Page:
“I was fairly new to the sport, and there I was playing on the National Team three years removed from playing in high school and two years leading up to the next Rugby World Cup in 1991,” he says. “I was playing with Gareth Rees, Mark Wyatt—players who will go down as some of the greats in the history of Canadian rugby. I knew that this was my chance, and I like to think I took my chance and made the most of the opportunity, and established myself as a player (that my team) could count on in international matches.”
“The whole point of rugby is that it is—first and foremost—a state of mind, a spirit.”
In the 14-year career Al enjoyed after his first tour, he not only played on Team Canada for every match he was healthy and available, but was nearly always selected for the starting lineup. Throughout his stellar run, he played in four Rugby World Cups, and often served as captain or co-captain in the latter stages of his career. He holds Canada’s record as the most “capped” player, having been named to the National Team on 76 occasions in internationally recognized matches.
One of those cap matches was the historic defeat over Wales on their home turf in 1993. “That was the (strongest) international team that Canada’s has ever beaten on their home pitch,” he says. “We were losing the whole game, and just in the dying seconds I scored a try [a.k.a. touchdown] to tie it, and my good friend Gareth Rees hit the convert to win it. It was a big shock to (our opponents) because rugby in Wales is like hockey in Canada… It was a surreal moment. All of a sudden we beat Wales in Wales.”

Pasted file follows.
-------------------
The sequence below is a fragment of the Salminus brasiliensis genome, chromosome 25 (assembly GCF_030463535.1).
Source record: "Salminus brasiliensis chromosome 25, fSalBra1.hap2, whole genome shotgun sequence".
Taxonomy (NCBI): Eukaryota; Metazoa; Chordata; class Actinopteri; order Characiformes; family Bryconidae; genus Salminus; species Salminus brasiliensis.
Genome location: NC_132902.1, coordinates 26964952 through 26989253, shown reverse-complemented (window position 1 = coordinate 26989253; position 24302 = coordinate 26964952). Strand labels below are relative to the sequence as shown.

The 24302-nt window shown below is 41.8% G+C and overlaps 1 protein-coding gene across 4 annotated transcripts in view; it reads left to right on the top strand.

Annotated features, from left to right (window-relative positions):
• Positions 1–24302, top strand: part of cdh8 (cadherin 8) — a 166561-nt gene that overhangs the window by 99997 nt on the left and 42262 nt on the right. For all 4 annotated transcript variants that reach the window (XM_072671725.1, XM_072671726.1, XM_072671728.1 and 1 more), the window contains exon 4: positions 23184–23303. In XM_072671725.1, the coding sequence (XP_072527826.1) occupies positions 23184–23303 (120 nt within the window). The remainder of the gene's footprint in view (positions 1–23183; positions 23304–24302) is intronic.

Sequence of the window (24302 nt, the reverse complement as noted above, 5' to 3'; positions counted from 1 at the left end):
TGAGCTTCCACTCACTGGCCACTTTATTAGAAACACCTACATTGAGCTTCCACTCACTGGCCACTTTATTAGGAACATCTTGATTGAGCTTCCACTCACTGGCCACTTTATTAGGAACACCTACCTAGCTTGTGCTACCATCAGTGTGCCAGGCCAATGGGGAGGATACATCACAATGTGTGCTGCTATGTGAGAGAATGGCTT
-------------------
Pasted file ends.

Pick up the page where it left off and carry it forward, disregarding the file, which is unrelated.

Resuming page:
After rugby lost its amateur code in 1995, he eventually accepted one of many offers to play pro. He moved to Europe in 1996, where he played in England and France for nearly six years. While there, he was voted ‘Bristol Supporters’ Player of the Year’ and ‘BBC West Country Rugby Award Recipient,’ both for the 1998/1999 season.
Al says playing pro was a great experience. However, cashing in was never what motivated him on the field. “It was a bonus that rugby went professional and I managed to make some money from it and live abroad for a short period,” he says. “But for me, the highlight and greatest honour (of my rugby career) was to represent and play for my country on the world stage.”
In spite of the success he achieved in Europe, his devotion as a Canuck never waned. He always came back to play with his home team during the European professional off-season, and made a priority of playing with Canada for the World Cups.